What would we do without our beloved spag bol? It's one of those magical meals that everyone loves - the bambinos have been fans since they were babies, and my walls still bear the stains of many a gleefully flung spaghetti strand. I find it as comforting to cook as it is to eat, because of how the simplicity of the ingredients and cooking process somehow leads to something extraordinarily tasty.
I've tried all sorts of different tweaks to the main veg/beef/tinned tomatoes recipe. Like adding milk, which I don't think makes any noticeable difference whereas Mary Berry's recipe using double cream makes a deliciously rich sauce. Baking it makes an even easier job of things as, once all the ingredients are combined, you just stick it in the oven on a low heat for a few hours. Until recently I'd settled upon adding a pinch each of cinnamon and sugar to my bolognese, using whole plum tomatoes instead of chopped ones as I find them less watery, and saving chopping time by sticking the soffritto ingredients (carrots, celery and onion; Italians have a name for this trio as it is the magic base to so many of their dishes) in the food processor.
However, in my search for the perfect bolognese recipe I have recently made a radical refinement, having discovered that a truly authentic Italian 'ragu' uses only tomato puree rather than any tinned tomatoes, as they can dilute the taste of the meat which is meant to be the star of the show. The result is a rich, thick, intensely flavoured, scrumptious bolognese, which clings nicely to the pasta. We had it with a new pasta shape, 'Tripolini' - like wide, frilly tagliatelle... which caused much excitement in our house once I'd managed to persuade bambino that they weren't 'ewww squid legs'. I also threw in some courgette that was hanging around in the fridge, much to the bambinos' initial disapproval, although they found the bolognese so delicious that they temporarily forgot their courgette-aversion. Result!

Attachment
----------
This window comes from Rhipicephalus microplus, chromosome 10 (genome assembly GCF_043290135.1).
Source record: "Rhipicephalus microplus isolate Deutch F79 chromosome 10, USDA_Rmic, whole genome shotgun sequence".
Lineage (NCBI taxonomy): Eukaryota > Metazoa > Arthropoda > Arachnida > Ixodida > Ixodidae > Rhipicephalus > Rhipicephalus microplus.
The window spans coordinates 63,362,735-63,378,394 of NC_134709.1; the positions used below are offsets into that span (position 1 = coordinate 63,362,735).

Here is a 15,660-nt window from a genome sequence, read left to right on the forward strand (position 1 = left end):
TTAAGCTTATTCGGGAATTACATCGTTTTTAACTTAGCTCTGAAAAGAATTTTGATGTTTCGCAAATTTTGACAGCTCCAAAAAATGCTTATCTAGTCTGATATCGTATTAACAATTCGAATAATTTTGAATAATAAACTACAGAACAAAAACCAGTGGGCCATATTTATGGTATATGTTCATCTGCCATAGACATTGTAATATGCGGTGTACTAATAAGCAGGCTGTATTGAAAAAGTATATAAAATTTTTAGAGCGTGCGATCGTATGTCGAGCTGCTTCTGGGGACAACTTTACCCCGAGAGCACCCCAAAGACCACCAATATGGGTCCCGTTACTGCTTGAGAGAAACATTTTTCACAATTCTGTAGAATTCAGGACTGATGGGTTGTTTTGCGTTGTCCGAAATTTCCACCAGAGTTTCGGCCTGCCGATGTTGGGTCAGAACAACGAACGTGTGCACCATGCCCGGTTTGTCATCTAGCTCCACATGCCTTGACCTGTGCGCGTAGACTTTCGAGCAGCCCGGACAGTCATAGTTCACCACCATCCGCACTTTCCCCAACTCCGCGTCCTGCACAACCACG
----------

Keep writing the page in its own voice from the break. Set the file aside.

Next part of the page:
1 stick celery
2 cloves garlic, crushed
500g beef mince
a glass of red wine (optional - can be replaced with more water when you add it later in the recipe)
2 beef stock cubes
1 bay leaf
1 red onion
3 heaped tbsps tomato purée
250ml boiling water
1 tsp cinnamon
2 tsp sugar or generous squirt of maple syrup, date nectar, honey...
- Finely chop your carrot, celery, and onion - or whizz them up in the blender. This mix is your 'soffritto'.
- Fry the soffritto in a large pan over a medium heat and sweat for about 10 mins until soft.
- Add the garlic and cinnamon and stir for a couple of minutes until starting to brown.
- Add the beef and cook until browned all over.
- Pour in the wine and give it a good stir - cook for a few minutes so that the alcohol evaporates.
- Crumble the stock cubes into the mixture, add the tomato puree, sugar and bay leaf - stir well then add the water.
- Put the lid on the pan and simmer on a low heat for an hour, or longer if you have time but don't worry if not, it will still be rich and glossy and gorgeous. Check it regularly and top up with a little water if necessary but remember this is not meant to be a saucy sauce!? Leave it to the end before seasoning, as you may find it isn't necessary.